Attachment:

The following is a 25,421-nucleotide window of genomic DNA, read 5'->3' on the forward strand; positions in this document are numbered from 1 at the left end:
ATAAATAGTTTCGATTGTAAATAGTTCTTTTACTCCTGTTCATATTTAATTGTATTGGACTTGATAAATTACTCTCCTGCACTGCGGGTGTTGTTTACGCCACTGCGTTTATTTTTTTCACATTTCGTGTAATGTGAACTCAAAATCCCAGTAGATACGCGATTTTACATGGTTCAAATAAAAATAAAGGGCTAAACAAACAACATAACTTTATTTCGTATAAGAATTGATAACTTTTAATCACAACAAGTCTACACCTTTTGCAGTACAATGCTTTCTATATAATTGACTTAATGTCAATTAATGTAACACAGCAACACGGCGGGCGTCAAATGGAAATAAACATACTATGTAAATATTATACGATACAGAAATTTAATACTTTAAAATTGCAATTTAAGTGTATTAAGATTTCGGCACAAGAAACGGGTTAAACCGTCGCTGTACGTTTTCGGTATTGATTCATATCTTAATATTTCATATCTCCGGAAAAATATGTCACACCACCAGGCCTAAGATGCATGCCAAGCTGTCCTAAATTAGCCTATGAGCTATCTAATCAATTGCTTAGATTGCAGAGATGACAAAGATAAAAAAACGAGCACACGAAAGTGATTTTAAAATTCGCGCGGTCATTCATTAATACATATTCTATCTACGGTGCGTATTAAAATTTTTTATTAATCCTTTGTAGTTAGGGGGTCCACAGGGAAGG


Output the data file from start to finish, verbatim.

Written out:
The following is a 25,421-nucleotide window of genomic DNA, read 5'->3' on the forward strand; positions in this document are numbered from 1 at the left end:
ATAAATAGTTTCGATTGTAAATAGTTCTTTTACTCCTGTTCATATTTAATTGTATTGGACTTGATAAATTACTCTCCTGCACTGCGGGTGTTGTTTACGCCACTGCGTTTATTTTTTTCACATTTCGTGTAATGTGAACTCAAAATCCCAGTAGATACGCGATTTTACATGGTTCAAATAAAAATAAAGGGCTAAACAAACAACATAACTTTATTTCGTATAAGAATTGATAACTTTTAATCACAACAAGTCTACACCTTTTGCAGTACAATGCTTTCTATATAATTGACTTAATGTCAATTAATGTAACACAGCAACACGGCGGGCGTCAAATGGAAATAAACATACTATGTAAATATTATACGATACAGAAATTTAATACTTTAAAATTGCAATTTAAGTGTATTAAGATTTCGGCACAAGAAACGGGTTAAACCGTCGCTGTACGTTTTCGGTATTGATTCATATCTTAATATTTCATATCTCCGGAAAAATATGTCACACCACCAGGCCTAAGATGCATGCCAAGCTGTCCTAAATTAGCCTATGAGCTATCTAATCAATTGCTTAGATTGCAGAGATGACAAAGATAAAAAAACGAGCACACGAAAGTGATTTTAAAATTCGCGCGGTCATTCATTAATACATATTCTATCTACGGTGCGTATTAAAATTTTTTATTAATCCTTTGTAGTTAGGGGGTCCACAGGGAAGG